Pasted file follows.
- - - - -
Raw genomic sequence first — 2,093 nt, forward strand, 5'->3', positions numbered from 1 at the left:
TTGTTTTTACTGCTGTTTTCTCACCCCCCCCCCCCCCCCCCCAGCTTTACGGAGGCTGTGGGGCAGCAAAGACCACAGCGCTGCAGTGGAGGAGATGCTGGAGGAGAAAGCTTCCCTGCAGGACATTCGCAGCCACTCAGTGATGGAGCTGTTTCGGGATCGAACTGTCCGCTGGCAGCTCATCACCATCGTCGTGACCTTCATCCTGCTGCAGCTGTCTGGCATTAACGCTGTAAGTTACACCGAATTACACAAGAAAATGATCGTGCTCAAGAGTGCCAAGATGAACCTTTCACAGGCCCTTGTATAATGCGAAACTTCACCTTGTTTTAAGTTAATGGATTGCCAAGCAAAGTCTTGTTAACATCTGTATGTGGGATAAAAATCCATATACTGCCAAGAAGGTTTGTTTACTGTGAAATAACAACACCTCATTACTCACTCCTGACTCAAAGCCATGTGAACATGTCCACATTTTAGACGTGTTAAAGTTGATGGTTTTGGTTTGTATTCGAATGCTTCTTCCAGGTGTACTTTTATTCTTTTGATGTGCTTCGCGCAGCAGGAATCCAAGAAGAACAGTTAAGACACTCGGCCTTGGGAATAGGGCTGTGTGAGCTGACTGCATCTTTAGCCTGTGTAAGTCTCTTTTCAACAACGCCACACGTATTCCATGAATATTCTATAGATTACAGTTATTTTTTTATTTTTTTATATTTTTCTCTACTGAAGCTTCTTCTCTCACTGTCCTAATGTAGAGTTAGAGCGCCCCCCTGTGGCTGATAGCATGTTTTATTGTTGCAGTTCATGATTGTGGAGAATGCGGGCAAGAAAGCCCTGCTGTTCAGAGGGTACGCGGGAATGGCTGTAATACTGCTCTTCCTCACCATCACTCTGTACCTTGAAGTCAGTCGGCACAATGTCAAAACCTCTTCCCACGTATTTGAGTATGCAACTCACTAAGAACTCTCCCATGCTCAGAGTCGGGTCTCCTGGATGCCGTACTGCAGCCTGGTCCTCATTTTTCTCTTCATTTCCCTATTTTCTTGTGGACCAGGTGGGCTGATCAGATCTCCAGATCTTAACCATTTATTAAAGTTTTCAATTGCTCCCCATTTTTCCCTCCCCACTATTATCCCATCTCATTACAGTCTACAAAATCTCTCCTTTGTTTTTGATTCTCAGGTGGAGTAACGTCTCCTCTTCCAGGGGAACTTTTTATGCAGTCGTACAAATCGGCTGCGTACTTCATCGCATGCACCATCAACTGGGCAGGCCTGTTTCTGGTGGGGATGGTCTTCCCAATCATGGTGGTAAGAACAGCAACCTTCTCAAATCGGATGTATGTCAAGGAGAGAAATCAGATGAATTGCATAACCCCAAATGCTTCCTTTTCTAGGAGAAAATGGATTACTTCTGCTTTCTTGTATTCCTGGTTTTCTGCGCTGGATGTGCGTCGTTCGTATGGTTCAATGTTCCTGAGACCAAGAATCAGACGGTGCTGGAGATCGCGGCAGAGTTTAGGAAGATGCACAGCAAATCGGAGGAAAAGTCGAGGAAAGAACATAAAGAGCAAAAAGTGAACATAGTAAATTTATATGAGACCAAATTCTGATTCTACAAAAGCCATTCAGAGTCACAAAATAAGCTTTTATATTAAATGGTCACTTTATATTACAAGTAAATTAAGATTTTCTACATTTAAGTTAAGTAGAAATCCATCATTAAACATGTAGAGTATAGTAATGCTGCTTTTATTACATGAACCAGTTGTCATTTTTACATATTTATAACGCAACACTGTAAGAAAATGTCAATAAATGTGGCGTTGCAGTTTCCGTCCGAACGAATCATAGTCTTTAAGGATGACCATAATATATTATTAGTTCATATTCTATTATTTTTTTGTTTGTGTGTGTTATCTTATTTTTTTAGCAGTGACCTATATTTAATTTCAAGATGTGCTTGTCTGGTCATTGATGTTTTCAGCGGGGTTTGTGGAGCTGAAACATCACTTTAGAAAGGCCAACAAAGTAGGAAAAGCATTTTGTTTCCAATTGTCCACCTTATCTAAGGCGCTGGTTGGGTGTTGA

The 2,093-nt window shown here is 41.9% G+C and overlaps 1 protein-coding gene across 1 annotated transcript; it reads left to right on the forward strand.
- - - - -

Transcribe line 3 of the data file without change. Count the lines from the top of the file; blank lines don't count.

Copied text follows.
The 2,093-nt window shown here is 41.9% G+C and overlaps 1 protein-coding gene across 1 annotated transcript; it reads left to right on the forward strand.